A United Nations commission urged the International Criminal Court to investigate possible crimes against humanity committed in Burundi, saying it had compiled a list of alleged perpetrators of violence during the country’s two-year crisis. The UN Commission of Inquiry on Burundi has reasonable grounds to believe “serious human-rights violations and abuses” have been committed in the East African country since April 2015, its chairman, Fatsah Ouguergouz, said Tuesday in Geneva. The abuses included torture, extrajudicial executions, enforced disappearances and rape, with most victims being opponents of President Pierre Nkurunziza’s government, he said. The commission has drawn
(Reuters (Eng) 09/18/17)
At least 30 Burundian refugees have been killed in clashes with Congolese security forces over plans to send some of them home, a Reuters witness and local activists said on Saturday. Police and soldiers opened fire as the refugees protested over the plan in the town of Kamanyola in eastern Democratic Republic of Congo on Friday, the activists told Reuters. Congo’s government spokesman Lambert Mende denied that those killed were refugees, saying that the clashes broke out when assailants from an unidentified armed group attacked an office belonging to the national intelligence agency.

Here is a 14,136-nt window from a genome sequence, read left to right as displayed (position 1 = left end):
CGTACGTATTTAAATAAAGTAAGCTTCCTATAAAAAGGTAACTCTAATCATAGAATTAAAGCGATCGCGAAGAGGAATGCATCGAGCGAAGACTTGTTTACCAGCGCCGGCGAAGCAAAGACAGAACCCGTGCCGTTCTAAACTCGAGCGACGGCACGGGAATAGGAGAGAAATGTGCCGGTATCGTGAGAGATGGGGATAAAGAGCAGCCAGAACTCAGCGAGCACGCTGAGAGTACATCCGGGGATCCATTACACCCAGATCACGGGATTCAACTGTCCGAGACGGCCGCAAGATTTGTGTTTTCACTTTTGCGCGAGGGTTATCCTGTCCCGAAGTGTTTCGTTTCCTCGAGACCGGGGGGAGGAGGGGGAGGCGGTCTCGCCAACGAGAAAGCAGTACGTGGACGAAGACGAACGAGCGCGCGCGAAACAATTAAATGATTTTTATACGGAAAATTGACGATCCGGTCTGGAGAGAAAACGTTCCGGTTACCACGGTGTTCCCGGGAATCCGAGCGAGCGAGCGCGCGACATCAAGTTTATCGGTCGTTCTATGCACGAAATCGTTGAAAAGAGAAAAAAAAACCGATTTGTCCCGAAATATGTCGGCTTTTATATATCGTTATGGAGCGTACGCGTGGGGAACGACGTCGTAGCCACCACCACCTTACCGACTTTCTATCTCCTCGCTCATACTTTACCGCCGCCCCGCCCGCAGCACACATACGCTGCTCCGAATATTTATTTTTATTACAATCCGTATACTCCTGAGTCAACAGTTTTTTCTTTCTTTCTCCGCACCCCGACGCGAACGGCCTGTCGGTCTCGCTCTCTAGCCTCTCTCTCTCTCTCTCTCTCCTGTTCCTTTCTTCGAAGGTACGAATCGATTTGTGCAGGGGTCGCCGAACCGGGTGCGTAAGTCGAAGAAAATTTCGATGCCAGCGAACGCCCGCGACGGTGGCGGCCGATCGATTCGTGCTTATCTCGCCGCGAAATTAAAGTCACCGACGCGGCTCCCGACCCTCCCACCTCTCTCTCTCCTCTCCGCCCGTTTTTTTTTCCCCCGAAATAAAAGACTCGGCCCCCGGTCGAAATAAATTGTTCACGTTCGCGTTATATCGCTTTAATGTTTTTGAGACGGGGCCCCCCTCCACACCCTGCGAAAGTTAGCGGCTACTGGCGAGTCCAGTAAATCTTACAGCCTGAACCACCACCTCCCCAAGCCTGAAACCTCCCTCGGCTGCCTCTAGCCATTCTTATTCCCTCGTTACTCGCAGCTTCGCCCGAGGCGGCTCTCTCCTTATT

(The Guardian 09/18/17)
Anna Jones says that, through selling its cocoa cheaply, Africa is exporting its wealth overseas; while Sue Banford claims that the soya moratorium in the Amazon has done nothing to halt deforestation. Only the final paragraph in your article on cocoa farming causing deforestation in Ivory Coast (Forests pay price for world’s taste for cocoa, 14 September) mentioned the most fundamental thing – the farmer’s livelihood, or lack of it. The low value of his (or more likely her) crop...
(AFP (eng) 09/16/17)